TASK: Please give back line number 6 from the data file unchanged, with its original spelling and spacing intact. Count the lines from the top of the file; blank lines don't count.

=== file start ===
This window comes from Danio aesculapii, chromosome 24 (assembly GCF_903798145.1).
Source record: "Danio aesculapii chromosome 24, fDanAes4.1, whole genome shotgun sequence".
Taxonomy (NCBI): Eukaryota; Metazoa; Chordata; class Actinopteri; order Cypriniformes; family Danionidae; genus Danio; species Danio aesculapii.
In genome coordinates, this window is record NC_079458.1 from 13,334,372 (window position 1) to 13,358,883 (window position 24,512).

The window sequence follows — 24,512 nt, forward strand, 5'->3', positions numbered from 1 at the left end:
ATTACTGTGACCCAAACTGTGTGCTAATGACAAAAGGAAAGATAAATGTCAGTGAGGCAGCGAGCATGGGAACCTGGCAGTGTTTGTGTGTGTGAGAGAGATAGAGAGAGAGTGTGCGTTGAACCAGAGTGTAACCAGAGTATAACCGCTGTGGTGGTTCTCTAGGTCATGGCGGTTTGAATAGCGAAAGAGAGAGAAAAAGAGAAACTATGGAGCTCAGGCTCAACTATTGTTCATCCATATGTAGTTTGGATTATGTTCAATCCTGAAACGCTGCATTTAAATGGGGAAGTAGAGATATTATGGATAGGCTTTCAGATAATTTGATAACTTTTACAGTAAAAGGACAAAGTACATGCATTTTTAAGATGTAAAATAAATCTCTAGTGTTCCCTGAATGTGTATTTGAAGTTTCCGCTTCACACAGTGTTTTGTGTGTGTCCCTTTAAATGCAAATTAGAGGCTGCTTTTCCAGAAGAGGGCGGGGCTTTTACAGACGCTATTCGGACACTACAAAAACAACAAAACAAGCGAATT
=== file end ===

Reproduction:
ATTACTGTGACCCAAACTGTGTGCTAATGACAAAAGGAAAGATAAATGTCAGTGAGGCAGCGAGCATGGGAACCTGGCAGTGTTTGTGTGTGTGAGAGAGATAGAGAGAGAGTGTGCGTTGAACCAGAGTGTAACCAGAGTATAACCGCTGTGGTGGTTCTCTAGGTCATGGCGGTTTGAATAGCGAAAGAGAGAGAAAAAGAGAAACTATGGAGCTCAGGCTCAACTATTGTTCATCCATATGTAGTTTGGATTATGTTCAATCCTGAAACGCTGCATTTAAATGGGGAAGTAGAGATATTATGGATAGGCTTTCAGATAATTTGATAACTTTTACAGTAAAAGGACAAAGTACATGCATTTTTAAGATGTAAAATAAATCTCTAGTGTTCCCTGAATGTGTATTTGAAGTTTCCGCTTCACACAGTGTTTTGTGTGTGTCCCTTTAAATGCAAATTAGAGGCTGCTTTTCCAGAAGAGGGCGGGGCTTTTACAGACGCTATTCGGACACTACAAAAACAACAAAACAAGCGAATT